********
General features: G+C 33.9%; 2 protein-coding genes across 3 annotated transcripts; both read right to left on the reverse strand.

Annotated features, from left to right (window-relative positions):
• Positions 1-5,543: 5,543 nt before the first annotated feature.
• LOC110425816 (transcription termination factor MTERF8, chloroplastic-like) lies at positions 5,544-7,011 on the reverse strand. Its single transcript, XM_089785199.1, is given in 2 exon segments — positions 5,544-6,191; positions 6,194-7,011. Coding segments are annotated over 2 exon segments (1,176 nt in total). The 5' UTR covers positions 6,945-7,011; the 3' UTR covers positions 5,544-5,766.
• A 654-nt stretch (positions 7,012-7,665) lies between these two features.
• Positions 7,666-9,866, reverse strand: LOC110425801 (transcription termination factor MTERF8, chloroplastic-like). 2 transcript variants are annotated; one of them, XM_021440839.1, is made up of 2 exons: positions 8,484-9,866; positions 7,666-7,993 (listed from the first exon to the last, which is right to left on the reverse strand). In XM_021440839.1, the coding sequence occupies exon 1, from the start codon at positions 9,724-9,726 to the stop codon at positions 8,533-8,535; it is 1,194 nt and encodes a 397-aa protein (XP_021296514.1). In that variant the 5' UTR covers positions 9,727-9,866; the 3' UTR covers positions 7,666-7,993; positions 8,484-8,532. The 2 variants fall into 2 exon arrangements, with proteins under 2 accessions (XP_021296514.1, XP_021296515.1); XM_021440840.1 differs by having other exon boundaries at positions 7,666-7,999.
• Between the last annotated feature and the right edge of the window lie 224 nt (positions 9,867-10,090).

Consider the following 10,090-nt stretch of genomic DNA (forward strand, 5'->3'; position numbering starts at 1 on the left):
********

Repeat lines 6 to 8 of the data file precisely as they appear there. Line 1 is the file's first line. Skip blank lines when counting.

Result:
• Positions 7,666-9,866, reverse strand: LOC110425801 (transcription termination factor MTERF8, chloroplastic-like). 2 transcript variants are annotated; one of them, XM_021440839.1, is made up of 2 exons: positions 8,484-9,866; positions 7,666-7,993 (listed from the first exon to the last, which is right to left on the reverse strand). In XM_021440839.1, the coding sequence occupies exon 1, from the start codon at positions 9,724-9,726 to the stop codon at positions 8,533-8,535; it is 1,194 nt and encodes a 397-aa protein (XP_021296514.1). In that variant the 5' UTR covers positions 9,727-9,866; the 3' UTR covers positions 7,666-7,993; positions 8,484-8,532. The 2 variants fall into 2 exon arrangements, with proteins under 2 accessions (XP_021296514.1, XP_021296515.1); XM_021440840.1 differs by having other exon boundaries at positions 7,666-7,999.
• Between the last annotated feature and the right edge of the window lie 224 nt (positions 9,867-10,090).

Consider the following 10,090-nt stretch of genomic DNA (forward strand, 5'->3'; position numbering starts at 1 on the left):